Embalming A to Z: Alcoholism

Date Published: 
February, 2004
Original Author: 
Todd Van Beck
A S Turner and Sons, Decatur, Georgia
Original Publication: 
ICFM Magazine, February 2004

Deaths from alcoholism may be from causes that are either acute or chronic. In the acute cases, there has been an ingestion of sufficient alcohol to create poisoning sufficient to cause death. In deaths from chronic alcoholism, there has been a steady breaking down of the nervous system, the circulatory system and the digestive system or a complication has arisen from a combination of these conditions.

Carcinoma of the stomach, intestines or liver; stroke as a result of arteriosclerosis; jaundice; or even insanity which terminates in paralysis may be the direct or indirect result of alcoholism.

There is nothing unusual encountered in embalming these cases unless the terminal disease or complication presents specific problems, i.e., jaundice, edema, etc.

Massage thoroughly with a high-quality massage cream formulated by one of the embalming chemical companies. Cover the face and hands liberally and continue to massage throughout injection. Wash out the circulatory system with a pre-injection solution using 4 ounces of the solution to make a half-gallon solution. Half-gallon solutions do take more time, but the process helps in not over- or under-embalming the remains. Generally a low-strength fluid is recommended in sufficient volume to ensure complete distribution. (Specific concerns regarding edema and jaundice will be covered in future segments of this series.)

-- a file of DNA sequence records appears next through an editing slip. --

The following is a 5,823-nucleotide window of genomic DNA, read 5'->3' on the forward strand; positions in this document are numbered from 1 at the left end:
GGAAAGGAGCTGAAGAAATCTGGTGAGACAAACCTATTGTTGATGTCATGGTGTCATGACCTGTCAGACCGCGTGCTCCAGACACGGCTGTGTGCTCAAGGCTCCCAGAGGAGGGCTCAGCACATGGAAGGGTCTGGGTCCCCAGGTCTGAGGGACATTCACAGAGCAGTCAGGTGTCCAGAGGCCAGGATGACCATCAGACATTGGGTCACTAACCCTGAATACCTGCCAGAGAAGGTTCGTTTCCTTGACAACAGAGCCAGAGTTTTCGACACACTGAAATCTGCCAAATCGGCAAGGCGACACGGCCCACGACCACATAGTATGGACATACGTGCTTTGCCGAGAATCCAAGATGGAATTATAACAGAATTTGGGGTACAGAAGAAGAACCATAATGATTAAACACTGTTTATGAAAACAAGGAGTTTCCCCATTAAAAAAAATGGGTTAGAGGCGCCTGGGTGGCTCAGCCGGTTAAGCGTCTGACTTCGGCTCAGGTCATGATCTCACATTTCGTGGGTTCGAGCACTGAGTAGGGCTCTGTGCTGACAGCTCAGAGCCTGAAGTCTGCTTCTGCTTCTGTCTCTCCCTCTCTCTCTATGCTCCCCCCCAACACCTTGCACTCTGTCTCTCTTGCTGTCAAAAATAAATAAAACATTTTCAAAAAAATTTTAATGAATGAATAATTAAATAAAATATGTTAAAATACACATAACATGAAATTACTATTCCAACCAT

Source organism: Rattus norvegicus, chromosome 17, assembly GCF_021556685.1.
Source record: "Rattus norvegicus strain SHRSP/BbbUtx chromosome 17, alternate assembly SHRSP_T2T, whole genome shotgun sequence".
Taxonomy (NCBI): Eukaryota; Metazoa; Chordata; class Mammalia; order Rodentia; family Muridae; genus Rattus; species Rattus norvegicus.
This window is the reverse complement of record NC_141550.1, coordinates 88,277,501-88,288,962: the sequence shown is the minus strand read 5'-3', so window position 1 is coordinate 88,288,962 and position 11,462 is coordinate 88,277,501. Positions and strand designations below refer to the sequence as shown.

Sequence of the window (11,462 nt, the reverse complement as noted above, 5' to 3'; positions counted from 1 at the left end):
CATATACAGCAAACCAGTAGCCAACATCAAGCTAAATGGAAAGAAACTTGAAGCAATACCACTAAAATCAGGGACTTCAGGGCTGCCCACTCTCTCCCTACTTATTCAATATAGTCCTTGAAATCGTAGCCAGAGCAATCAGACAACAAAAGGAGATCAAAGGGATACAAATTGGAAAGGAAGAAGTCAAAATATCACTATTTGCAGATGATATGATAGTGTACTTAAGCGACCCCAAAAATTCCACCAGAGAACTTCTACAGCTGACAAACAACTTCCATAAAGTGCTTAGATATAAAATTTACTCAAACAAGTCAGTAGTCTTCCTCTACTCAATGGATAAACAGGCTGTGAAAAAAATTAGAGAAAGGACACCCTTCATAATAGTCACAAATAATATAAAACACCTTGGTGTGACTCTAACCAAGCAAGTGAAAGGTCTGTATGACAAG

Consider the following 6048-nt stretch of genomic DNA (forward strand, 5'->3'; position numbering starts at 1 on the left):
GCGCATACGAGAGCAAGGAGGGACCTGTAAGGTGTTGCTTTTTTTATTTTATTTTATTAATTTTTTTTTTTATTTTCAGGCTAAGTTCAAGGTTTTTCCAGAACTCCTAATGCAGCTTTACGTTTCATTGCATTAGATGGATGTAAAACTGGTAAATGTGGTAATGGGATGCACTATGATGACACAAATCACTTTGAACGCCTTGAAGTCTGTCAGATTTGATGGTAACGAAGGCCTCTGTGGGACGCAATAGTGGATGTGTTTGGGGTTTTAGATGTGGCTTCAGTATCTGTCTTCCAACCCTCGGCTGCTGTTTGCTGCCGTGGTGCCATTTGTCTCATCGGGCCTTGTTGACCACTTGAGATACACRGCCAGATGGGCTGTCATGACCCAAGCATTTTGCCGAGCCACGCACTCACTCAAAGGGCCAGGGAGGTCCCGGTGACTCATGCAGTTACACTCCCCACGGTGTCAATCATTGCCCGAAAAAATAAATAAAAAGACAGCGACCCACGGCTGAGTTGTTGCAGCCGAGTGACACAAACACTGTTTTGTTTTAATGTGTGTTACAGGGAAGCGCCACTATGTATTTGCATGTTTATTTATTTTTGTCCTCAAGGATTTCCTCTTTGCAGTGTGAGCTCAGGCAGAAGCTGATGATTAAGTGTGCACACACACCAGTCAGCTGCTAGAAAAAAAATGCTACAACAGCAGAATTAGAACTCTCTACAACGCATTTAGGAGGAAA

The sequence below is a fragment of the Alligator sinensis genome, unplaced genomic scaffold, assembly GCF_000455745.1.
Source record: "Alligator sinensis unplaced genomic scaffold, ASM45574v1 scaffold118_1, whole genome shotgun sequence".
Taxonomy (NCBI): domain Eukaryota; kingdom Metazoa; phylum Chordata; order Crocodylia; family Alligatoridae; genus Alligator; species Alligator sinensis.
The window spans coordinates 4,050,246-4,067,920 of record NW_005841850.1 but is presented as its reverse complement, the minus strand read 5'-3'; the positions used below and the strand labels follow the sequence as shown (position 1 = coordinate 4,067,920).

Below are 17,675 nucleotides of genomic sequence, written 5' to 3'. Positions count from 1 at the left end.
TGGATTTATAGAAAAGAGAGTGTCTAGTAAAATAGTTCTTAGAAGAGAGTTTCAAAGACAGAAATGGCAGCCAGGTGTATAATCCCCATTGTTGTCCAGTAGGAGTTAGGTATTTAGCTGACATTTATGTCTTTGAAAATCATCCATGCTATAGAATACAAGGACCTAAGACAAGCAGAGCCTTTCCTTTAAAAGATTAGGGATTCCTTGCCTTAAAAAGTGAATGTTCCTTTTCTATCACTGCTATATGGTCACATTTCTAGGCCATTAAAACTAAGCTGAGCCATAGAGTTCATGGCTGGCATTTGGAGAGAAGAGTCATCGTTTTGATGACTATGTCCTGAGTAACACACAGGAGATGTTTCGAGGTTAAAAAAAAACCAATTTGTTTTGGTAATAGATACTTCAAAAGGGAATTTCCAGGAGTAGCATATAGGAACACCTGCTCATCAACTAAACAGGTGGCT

Alcoholism often dilates superficial capillaries. This is the reason so many people who use alcohol to excess have highly colored skin and, especially, colored patches of skin. In these highly colored areas, we may easily create desiccation or fluid burn spots unless we are careful in our massage techniques and embalming solutions. Use a gentle touch in these cases.

Thoroughly aspirate the cavities and treat with cavity chemical. Reaspiration may be necessary before casketing.